Zn plays an important role in maintaining the anti-oxidant status within the heart and helps to counter the acute redox stress that occurs during myocardial ischaemia and reperfusion. Individuals with low Zn levels are at greater risk of developing an acute myocardial infarction; however, the impact of this on the extent of myocardial injury is unknown. The present study aimed to compare the effects of dietary Zn depletion with in vitro removal of Zn (N,N,N′,N′-tetrakis(2-pyridinylmethyl)-1,2-ethanediamine (TPEN)) on the outcome of acute myocardial infarction and vascular function. Male Sprague–Dawley rats were fed either a Zn-adequate (35 mg Zn/kg diet) or Zn-deficient (<1 mg Zn/kg diet) diet for 2 weeks before heart isolation. Perfused hearts were subjected to a 30 min ischaemia/2 h reperfusion (I/R) protocol, during which time ventricular arrhythmias were recorded and after which infarct size was measured, along with markers of anti-oxidant status. In separate experiments, hearts were challenged with the Zn chelator TPEN (10 µm) before ischaemia onset. Both dietary and TPEN-induced Zn depletion significantly extended infarct size; dietary Zn depletion was associated with reduced total cardiac glutathione (GSH) levels, while TPEN decreased cardiac superoxide dismutase 1 levels. TPEN, but not dietary Zn depletion, also suppressed ventricular arrhythmias and depressed vascular responses to nitric oxide. These findings demonstrate that both modes of Zn depletion worsen the outcome from I/R but through different mechanisms. Dietary Zn deficiency, resulting in reduced cardiac GSH, is the most appropriate model for determining the role of endogenous Zn in I/R injury.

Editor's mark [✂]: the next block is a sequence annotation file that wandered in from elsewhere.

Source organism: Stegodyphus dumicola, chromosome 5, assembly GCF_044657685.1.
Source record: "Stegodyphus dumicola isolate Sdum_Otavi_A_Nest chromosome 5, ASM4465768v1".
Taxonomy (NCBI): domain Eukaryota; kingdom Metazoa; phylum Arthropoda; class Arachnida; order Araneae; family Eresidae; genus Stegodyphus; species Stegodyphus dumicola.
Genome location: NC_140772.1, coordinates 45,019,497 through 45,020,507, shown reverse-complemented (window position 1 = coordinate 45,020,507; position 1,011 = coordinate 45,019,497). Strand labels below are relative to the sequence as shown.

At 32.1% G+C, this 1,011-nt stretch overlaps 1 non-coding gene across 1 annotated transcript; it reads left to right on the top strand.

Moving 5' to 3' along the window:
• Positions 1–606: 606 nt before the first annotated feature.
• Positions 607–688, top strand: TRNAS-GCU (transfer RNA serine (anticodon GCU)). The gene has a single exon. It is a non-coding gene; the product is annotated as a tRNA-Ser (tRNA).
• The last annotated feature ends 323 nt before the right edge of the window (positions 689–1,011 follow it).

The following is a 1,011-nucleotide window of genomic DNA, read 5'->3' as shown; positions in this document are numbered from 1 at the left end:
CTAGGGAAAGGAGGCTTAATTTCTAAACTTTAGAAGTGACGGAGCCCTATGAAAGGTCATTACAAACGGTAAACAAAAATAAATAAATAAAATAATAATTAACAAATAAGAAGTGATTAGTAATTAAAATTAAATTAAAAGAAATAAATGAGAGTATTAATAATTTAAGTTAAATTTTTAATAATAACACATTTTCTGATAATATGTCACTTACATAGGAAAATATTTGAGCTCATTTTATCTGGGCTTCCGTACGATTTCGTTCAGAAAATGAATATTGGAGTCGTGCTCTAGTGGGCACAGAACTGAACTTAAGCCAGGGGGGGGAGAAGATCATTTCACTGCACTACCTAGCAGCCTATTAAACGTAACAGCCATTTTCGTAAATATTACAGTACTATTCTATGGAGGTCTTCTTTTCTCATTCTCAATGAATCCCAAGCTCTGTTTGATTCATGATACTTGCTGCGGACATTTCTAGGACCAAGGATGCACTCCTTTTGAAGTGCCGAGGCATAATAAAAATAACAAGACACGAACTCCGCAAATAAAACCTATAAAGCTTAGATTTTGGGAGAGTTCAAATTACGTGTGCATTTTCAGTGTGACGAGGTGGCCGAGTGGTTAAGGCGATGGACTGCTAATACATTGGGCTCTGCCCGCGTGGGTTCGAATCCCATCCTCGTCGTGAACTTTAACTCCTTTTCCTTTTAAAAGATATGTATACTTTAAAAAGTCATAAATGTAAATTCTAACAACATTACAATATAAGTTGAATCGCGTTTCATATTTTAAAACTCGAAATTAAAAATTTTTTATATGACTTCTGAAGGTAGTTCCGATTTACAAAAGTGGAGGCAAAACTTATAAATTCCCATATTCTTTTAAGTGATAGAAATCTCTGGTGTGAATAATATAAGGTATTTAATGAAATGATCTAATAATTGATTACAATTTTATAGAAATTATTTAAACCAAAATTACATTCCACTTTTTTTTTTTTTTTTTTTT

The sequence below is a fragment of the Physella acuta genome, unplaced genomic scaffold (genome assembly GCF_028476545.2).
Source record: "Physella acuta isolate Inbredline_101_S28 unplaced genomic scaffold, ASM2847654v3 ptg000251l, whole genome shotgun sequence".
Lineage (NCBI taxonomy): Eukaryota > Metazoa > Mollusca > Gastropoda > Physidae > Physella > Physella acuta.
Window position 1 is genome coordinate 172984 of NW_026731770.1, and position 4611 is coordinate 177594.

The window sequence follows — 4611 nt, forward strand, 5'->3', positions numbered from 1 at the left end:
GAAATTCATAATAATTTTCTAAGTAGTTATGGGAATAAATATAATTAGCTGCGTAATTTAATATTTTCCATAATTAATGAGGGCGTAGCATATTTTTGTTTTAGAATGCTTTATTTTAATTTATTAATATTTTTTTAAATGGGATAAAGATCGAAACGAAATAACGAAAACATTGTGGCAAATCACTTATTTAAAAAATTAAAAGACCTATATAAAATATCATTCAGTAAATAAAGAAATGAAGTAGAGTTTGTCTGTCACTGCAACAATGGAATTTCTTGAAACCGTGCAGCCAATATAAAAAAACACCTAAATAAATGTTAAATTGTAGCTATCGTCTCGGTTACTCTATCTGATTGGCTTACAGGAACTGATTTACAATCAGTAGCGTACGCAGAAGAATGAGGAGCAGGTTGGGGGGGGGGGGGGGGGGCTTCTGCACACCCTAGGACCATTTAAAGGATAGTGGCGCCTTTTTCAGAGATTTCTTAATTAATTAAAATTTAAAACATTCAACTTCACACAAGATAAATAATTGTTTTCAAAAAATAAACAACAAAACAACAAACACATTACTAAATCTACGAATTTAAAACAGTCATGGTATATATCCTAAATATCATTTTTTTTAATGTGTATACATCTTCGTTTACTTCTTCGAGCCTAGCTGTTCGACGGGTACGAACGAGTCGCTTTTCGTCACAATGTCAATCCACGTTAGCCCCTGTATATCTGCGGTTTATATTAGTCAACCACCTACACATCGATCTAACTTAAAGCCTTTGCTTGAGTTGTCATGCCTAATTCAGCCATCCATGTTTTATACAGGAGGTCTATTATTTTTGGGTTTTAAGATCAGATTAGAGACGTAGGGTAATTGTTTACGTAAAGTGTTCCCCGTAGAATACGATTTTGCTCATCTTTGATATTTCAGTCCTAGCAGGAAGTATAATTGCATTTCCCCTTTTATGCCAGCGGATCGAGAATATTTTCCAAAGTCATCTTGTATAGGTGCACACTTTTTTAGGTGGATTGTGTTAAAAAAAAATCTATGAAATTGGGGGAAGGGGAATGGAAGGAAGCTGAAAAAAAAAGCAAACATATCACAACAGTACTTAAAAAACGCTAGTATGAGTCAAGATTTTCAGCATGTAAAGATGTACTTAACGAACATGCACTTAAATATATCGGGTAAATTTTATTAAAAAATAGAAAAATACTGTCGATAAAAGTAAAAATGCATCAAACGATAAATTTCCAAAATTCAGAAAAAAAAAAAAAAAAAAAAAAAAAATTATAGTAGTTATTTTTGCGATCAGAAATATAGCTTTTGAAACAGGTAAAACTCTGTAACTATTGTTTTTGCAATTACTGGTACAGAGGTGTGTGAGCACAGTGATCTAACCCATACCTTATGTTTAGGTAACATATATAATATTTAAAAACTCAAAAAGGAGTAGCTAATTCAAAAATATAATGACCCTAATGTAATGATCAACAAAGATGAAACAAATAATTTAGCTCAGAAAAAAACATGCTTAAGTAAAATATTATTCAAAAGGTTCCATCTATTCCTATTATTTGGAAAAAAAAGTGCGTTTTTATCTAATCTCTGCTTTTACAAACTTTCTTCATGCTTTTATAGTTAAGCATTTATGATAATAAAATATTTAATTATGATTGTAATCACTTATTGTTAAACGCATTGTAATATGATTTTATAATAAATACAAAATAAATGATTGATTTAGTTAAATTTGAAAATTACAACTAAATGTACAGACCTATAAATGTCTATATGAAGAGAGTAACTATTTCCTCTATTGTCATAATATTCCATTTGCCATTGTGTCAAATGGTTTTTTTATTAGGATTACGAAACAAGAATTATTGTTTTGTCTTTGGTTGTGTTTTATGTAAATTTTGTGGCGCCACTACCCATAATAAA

Polyphenol oxidase (PPO) in red clover (RC) has been shown to reduce both lipolysis and proteolysis in silo and implicated (in vitro) in the rumen. However, all in vivo comparisons have compared RC with other forages, typically with lower levels of PPO, which brings in other confounding factors as to the cause for the greater protection of dietary nitrogen (N) and C18 polyunsaturated fatty acids (PUFA) on RC silage. This study compared two RC silages which when ensiled had contrasting PPO activities (RC+ and RC−) against a control of perennial ryegrass silage (PRG) to ascertain the effect of PPO activity on dietary N digestibility and PUFA biohydrogenation. Two studies were performed the first to investigate rumen and duodenal flow with six Hereford×Friesian steers, prepared with rumen and duodenal cannulae, and the second investigating whole tract N balance using six Holstein-Friesian non-lactating dairy cows. All diets were offered at a restricted level based on animal live weight with each experiment consisting of two 3×3 Latin squares using big bale silages ensiled in 2010 and 2011, respectively. For the first experiment digesta flow at the duodenum was estimated using a dual-phase marker system with ytterbium acetate and chromium ethylenediaminetetraacetic acid as particulate and liquid phase markers, respectively. Total N intake was higher on the RC silages in both experiments and higher on RC− than RC+. Rumen ammonia-N reflected intake with ammonia-N per unit of N intake lower on RC+ than RC−. Microbial N duodenal flow was comparable across all silage diets with non-microbial N higher on RC than the PRG with no difference between RC+ and RC−, even when reported on a N intake basis. C18 PUFA biohydrogenation was lower on RC silage diets than PRG but with no difference between RC+ and RC−. The N balance trial showed a greater retention of N on RC+ over RC−; however, this response is likely related to the difference in N intake over any PPO driven protection. The lack of difference between RC silages, despite contrasting levels of PPO, may reflect a similar level of protein-bound-phenol complexing determined in each RC silage. Previously this complexing has been associated with PPOs protection mechanism; however, this study has shown that protection is not related to total PPO activity.